You negotiate when:

  • Both parties can vary the terms
  • Resources are scarce
  • Agreement and conflict exit simultaneously

Value versus Cost

To help you avoid unnecessary negotiations when selling first of all find out what people really value and what is most important to them.

If you and your sales people are having trouble doing this then you need to improve the ability to have quality business discussions with clients and prospects. In particular, their ability to thoroughly understand their customers priorities and business needs and how your products and service can be crafted into relevant solutions that will address specific  requirements and create value for the client.

This would include developing their questioning, creative problem solving, up selling/cross selling and solution selling skills.

Effective negotiation in a sales situation requires people being able to:

  • Be assertive
  • Challenge every assertion
  • Get the real facts before offering up anything
  • Uncover real needs and issues
  • Negotiate late and negotiate little
  • Manage conflict and not take it personally
  • Analyse the situation and the demands and weigh them up appropriately
  • Keep the customers’ needs in mind at all times as well as your own
  • Aim high
  • Respond to demands for concession
  • Develop a proposal with guide-lines and trade-offs (if necessary)
  • Prevent the customer from ‘fragmenting’ your proposal
  • Present a total proposal that ‘adds up’ to a win/win solution
  • Focus on achieving satisfaction for both parties
  • Don’t make the 1st move
  • Don’t accept the 1st offer
  • Are willing to walk away
  • Use all their most effective communication skills (listening, paraphrasing, questioning, problem solving, etc.)
  • Apply a process
  • Don’t avoid negotiations
  • Have a ‘negotiation consciousness’

When do you need to negotiate instead of sell?

  • When a client demands an arrangement which is different from what you are able to offer
  • When you are dealing with a tough client who wants to ‘win’
  • When you disagree  with a client on some aspect of the proposal
  • When the client will not agree to your initial offer. (Find out why because some people just like to win and want to bargain as part of the process. This is quite common is some cultures as part of the ritual of the sale)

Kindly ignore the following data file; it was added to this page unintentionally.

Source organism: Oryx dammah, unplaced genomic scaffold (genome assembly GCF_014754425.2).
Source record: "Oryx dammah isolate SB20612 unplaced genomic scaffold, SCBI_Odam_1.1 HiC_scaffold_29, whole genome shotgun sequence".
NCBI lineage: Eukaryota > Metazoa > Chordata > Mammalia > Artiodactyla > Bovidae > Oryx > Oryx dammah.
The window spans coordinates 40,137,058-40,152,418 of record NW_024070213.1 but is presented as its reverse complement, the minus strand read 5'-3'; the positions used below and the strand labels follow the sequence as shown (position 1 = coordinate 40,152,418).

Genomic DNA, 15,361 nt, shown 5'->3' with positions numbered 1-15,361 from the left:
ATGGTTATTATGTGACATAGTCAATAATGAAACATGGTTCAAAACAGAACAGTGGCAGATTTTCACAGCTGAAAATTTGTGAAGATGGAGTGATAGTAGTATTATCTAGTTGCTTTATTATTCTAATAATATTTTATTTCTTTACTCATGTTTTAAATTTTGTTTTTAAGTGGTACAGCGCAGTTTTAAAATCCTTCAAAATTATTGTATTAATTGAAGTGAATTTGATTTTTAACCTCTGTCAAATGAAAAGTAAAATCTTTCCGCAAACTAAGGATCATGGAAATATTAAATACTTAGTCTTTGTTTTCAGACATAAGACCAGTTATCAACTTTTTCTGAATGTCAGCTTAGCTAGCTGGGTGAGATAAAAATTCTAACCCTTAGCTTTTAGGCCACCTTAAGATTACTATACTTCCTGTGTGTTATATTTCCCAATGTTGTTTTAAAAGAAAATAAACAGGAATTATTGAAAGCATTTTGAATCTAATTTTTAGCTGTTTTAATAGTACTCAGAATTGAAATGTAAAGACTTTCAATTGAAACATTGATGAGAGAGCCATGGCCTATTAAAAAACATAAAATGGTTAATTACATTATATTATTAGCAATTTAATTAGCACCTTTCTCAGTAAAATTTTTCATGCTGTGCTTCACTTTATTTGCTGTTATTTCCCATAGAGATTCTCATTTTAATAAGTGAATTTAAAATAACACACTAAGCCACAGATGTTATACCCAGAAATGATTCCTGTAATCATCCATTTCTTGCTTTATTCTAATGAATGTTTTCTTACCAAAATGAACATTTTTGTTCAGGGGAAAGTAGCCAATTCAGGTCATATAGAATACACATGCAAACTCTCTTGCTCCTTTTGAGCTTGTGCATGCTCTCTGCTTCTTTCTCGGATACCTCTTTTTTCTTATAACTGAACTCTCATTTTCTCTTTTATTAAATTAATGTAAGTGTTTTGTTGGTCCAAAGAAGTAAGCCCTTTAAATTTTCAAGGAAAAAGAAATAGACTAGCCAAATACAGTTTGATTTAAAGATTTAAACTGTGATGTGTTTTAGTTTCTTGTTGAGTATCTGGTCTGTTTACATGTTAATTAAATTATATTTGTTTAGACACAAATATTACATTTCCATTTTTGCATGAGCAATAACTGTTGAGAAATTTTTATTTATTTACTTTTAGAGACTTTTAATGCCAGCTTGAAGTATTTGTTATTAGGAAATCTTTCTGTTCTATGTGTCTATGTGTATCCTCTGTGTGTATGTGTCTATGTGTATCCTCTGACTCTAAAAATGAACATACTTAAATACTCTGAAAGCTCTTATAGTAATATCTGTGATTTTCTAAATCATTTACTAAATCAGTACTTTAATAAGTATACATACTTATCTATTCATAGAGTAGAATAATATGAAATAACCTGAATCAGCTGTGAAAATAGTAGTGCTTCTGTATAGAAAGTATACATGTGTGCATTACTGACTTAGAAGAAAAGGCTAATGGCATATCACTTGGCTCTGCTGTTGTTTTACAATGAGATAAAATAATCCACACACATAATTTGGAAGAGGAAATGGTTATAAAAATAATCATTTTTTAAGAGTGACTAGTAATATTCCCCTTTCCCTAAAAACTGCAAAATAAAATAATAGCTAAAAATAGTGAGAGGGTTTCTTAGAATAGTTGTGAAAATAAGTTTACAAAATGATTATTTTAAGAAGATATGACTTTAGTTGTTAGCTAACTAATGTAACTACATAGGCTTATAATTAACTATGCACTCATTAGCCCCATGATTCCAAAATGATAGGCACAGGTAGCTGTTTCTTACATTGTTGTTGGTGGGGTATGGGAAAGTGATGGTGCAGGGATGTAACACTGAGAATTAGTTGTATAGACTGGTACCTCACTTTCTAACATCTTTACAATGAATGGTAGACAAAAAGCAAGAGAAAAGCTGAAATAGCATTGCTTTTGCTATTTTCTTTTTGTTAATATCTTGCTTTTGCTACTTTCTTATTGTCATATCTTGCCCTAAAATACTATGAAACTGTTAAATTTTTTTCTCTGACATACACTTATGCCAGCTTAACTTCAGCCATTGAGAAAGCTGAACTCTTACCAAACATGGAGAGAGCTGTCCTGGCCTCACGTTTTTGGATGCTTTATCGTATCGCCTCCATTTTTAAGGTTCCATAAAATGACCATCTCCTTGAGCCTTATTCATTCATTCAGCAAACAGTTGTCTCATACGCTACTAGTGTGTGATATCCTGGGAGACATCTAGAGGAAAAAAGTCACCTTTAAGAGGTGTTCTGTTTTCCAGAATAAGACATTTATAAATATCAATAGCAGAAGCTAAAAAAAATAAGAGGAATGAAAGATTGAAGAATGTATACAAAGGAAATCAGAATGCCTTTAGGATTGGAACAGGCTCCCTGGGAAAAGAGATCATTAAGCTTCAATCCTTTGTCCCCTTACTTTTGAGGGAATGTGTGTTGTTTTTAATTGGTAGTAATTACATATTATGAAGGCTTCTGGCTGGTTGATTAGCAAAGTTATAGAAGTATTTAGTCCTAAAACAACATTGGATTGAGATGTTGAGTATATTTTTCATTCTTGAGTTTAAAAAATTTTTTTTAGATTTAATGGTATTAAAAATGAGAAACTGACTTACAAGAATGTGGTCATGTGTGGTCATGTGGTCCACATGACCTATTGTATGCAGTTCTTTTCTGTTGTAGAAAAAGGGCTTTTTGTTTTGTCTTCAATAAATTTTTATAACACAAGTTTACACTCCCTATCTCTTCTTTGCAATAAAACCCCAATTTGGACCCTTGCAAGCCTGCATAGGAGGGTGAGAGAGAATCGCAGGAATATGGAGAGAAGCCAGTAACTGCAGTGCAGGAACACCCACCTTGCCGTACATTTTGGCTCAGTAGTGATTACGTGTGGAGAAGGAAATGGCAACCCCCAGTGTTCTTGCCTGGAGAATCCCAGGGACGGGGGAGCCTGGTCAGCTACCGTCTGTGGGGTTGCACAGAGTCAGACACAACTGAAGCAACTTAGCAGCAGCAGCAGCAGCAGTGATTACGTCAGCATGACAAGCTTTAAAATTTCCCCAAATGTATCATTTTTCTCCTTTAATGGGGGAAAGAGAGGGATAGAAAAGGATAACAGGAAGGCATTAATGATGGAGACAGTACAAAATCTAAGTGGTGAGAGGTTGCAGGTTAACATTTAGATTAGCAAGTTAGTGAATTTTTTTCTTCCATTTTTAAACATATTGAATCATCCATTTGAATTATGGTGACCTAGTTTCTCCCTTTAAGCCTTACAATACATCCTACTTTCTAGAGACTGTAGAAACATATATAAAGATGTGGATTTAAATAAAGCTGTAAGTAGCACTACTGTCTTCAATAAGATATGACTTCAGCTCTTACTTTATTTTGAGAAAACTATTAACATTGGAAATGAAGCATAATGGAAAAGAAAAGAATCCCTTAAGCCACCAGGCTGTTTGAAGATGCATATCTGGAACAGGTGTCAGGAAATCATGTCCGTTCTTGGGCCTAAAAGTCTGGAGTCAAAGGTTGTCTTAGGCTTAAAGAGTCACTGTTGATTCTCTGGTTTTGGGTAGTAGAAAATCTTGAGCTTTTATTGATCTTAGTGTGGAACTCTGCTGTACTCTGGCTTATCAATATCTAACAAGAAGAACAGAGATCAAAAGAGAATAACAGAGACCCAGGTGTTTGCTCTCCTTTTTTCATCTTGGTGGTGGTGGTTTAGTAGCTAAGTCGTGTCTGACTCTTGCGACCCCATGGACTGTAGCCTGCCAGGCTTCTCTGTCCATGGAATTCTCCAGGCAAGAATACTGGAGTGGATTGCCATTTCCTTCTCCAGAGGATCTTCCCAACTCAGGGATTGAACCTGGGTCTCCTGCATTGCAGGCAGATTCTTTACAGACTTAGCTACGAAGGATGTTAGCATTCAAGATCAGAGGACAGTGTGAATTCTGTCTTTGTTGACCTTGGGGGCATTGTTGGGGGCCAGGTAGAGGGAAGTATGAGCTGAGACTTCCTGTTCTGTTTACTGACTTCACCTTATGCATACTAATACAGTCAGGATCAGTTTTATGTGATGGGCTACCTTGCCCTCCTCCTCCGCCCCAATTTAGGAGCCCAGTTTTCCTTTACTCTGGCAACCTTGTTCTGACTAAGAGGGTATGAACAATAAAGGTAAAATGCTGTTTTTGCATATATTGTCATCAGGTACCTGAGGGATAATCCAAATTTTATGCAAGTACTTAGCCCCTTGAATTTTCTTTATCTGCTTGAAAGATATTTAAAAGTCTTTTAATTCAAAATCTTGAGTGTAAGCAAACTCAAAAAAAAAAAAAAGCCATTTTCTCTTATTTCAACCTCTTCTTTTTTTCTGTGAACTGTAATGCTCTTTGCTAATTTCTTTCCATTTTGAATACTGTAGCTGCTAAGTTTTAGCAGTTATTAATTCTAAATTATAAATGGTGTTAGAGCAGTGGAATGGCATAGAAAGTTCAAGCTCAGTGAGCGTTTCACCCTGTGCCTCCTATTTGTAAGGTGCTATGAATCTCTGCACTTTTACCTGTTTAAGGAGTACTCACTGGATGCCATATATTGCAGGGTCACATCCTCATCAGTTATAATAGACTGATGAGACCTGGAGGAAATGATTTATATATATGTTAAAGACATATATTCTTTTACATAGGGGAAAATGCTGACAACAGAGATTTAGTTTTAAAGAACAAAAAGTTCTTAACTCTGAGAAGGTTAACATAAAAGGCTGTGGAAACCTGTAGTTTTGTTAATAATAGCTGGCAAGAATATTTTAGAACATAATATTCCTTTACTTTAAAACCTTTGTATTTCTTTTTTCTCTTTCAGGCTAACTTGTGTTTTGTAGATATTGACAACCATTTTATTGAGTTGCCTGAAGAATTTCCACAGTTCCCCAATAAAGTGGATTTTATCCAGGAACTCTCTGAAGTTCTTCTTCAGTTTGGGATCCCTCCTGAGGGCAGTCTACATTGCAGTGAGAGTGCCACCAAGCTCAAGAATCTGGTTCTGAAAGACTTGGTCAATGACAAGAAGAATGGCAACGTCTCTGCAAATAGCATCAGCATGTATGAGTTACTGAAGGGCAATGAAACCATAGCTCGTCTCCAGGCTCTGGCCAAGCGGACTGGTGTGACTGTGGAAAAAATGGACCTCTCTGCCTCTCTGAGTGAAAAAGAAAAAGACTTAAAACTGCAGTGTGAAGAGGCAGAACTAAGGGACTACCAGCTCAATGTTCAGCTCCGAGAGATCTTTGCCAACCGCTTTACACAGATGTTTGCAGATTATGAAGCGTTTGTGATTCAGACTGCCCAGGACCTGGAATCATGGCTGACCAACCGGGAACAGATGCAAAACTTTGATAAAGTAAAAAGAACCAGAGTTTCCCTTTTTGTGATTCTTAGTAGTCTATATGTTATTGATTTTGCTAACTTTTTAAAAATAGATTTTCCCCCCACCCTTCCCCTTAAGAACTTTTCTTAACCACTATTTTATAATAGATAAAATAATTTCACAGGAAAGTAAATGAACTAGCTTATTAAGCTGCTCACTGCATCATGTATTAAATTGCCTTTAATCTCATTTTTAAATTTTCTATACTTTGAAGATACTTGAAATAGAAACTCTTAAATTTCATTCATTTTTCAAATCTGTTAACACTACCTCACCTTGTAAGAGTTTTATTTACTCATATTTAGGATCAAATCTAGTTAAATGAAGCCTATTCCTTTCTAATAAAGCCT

• When we are unable to reach agreement, even after many discussions
  • When you can’t move forward unless you change your approach some way
  • When you can’t deliver from your current suite of resources or you need to step outside of what you normally do to win the business (take care as this can be very costly)

I hope this helps put some perspective to selling and  negotiation.

Remember everybody lives by selling something.

Sue Barrett endorses the proposition that ‘everybody lives by selling  something’ and people buy from people they trust. Sue is founder and managing  director of BARRETT, and specialises in 21st century sales training, sales  coaching, sales leadership, sales capability and sales culture transformation.  Sue is one of the few prominent female voices commenting on sales today. You  don’t have to be a sales person to benefit from her knowledge and insight. If  you have an idea, capability, product, service or opportunity that you want to  take to market then Sue says you need to be able to sell – ethically, honourably  and effectively. Sue practices as a coach, advisor, speaker, facilitator,  consultant and writer and works across all market segments with her skillful  team at BARRETT. Sue and her team take the guess-work out of selling and help  people from many different careers become aware of their sales capabilities and  enable them to take the steps to becoming effective, and productive when it  comes to selling, sales coaching or sales leadership. To hone your sales skills  or learn how to sell, go to [http://www.barrett.com.au]